Based on the teachings of the Lubavitcher Rebbe

And Moses went and spoke the following words to all of Israel. And he said to them: “I am one hundred and twenty years old today . . .”

Deuteronomy 31:1–2

Today my days and years were fulfilled; on this day I was born, and on this day I shall die . . . This is to teach us that G‑d fulfills the years of the righteous to the day and to the month, as it is written (Exodus 23:26): “I shall fulfill the number of your days.”

Rashi, ibid.; Talmud, Rosh Hashanah 11a

A year is more than a quantity of time: it is a cycle, a sequence of transitions that runs its course only to repeat itself again and again. On the physical level, a year marks the completion of the solar cycle and the repeat of the sequence of seasons and the lifecycles they engender. On the spiritual plane, each year brings a repeat of the various spiritual influences unleashed by the festivals (freedom on Passover, joy on Sukkot, etc.) from their fixed position on the Jewish calendar.

Thus, the Hebrew word for “year,” shanah, means both “change” and “repetition.” For the year is an embodiment of the entire range of transformations that constitute the human experience. Each year of our lives only repeats this cycle, though on the higher level to which a year’s worth of maturity and achievement have elevated us. In other words, one can say that we all live for one year, and then relive our lives for as many times as we are enabled, each time on a more elevated level, like a spiral which repeats the same path with each revolution, but on a higher plane.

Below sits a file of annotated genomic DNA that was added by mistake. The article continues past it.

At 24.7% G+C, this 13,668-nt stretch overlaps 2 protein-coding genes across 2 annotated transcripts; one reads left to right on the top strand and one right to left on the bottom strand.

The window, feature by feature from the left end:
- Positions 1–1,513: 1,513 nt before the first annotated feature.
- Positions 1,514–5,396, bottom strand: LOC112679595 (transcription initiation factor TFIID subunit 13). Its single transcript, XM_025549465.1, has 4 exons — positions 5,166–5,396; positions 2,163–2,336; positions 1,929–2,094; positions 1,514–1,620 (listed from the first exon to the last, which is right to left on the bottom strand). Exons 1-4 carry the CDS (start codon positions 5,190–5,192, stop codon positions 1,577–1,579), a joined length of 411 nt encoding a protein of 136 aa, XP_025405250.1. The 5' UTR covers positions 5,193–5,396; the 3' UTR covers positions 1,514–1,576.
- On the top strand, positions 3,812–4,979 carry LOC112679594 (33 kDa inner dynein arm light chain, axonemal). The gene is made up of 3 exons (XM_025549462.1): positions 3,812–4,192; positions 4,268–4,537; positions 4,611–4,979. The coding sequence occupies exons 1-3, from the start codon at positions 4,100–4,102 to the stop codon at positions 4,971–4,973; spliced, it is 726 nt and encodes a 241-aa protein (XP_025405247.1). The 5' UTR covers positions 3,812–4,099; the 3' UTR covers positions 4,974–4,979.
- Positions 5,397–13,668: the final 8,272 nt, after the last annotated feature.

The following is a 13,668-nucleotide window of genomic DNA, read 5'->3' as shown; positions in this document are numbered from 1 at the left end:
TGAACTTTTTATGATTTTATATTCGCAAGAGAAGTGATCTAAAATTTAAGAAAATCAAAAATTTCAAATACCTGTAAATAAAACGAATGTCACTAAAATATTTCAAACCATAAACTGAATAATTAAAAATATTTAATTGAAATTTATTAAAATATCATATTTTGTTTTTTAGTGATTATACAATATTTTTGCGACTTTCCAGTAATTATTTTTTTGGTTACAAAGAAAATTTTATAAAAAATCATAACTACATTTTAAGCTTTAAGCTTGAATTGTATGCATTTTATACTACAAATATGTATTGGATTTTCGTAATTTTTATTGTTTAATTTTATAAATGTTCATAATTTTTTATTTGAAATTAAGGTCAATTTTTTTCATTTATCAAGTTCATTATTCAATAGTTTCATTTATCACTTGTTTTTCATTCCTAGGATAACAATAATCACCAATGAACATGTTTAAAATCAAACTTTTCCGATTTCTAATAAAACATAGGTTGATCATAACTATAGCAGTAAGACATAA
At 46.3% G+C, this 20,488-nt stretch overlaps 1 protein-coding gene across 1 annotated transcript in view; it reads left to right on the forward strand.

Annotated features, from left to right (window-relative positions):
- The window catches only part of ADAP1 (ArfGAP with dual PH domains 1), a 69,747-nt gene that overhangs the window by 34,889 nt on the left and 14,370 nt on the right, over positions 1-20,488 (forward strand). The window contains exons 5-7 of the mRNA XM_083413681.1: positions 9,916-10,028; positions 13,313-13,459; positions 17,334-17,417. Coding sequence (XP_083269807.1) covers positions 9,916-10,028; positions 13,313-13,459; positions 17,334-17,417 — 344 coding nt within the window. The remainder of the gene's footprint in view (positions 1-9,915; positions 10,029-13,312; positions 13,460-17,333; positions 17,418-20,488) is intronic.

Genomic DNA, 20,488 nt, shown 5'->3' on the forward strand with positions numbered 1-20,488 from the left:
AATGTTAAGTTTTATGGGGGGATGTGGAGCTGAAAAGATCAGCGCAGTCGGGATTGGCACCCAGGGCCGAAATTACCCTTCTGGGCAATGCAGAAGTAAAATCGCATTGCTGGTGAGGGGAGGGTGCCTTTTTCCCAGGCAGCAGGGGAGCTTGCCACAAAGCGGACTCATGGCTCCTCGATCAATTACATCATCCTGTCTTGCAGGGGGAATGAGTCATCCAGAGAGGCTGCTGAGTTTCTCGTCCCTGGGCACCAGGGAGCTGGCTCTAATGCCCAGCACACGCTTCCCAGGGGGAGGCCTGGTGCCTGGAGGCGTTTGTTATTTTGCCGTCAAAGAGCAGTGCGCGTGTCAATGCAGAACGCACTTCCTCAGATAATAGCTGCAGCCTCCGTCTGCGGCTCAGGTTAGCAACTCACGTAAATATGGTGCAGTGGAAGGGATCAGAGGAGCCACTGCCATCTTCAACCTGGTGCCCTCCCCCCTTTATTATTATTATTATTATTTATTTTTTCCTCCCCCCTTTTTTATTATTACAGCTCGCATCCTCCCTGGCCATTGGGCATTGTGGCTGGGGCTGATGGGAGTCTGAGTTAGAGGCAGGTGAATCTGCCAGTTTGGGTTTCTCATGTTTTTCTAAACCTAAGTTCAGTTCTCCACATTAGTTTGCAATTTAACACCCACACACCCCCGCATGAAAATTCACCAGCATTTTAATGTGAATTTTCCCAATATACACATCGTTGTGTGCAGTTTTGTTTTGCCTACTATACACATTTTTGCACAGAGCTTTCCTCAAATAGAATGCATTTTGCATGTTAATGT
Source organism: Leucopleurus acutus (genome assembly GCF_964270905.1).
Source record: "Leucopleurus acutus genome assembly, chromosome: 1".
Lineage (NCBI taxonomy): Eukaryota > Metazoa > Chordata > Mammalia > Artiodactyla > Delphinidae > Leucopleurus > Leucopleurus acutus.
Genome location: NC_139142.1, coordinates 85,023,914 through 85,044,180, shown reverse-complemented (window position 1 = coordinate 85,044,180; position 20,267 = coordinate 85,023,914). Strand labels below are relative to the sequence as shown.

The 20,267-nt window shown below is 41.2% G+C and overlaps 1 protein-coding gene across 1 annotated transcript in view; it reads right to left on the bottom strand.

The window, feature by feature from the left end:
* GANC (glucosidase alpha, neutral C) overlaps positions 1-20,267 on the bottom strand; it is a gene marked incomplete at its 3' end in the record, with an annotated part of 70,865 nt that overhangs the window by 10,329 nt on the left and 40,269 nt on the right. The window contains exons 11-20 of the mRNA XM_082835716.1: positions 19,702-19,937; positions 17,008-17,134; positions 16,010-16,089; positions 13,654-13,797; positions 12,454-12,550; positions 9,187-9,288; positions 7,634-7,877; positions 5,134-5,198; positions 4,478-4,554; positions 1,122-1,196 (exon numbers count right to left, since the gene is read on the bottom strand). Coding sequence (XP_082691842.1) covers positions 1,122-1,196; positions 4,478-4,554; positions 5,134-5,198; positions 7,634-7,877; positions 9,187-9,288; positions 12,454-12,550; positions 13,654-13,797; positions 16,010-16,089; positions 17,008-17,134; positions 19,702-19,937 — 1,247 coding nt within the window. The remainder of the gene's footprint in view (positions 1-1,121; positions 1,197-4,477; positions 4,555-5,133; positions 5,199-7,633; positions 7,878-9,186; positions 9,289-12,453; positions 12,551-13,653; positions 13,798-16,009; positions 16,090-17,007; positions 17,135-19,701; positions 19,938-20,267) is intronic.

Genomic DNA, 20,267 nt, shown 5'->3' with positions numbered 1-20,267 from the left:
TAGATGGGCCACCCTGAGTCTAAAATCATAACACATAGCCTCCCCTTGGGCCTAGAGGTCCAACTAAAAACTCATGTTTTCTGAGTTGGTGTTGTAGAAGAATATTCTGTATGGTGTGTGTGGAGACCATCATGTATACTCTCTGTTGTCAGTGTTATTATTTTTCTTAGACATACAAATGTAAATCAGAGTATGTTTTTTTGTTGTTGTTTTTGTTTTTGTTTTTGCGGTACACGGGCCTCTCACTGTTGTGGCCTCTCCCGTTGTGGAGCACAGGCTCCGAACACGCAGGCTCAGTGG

Therein lies the significance of a life that is “fulfilled” in the sense that it consists of complete calendar years. Moses was born on the seventh of Adar and passed away on the same date, as was the case with a number of other tzaddikim (perfectly righteous individuals).

The world we inhabit has both a spiritual and a physical dimension. While these are but the two faces of a single reality, not always is the one a precise mirror of the other. Thus there were many tzaddikim whose lives were “fulfilled” in the spiritual sense—in that the potential in each of their days and moments was optimally realized—yet this “fullness” did not find expression in the calendar dates of their birth and passing. Physically, their final year on earth was “incomplete.” But then there were those great men and women whose physical life was a crystalline vessel of its spiritual content, reflected in the fact that “G‑d fulfills their years to the day and to the month.”

Based on the teachings of the Lubavitcher Rebbe, Rabbi Menachem Mendel Schneerson; adapted by Yanki Tauber.
Originally published in Week in Review.
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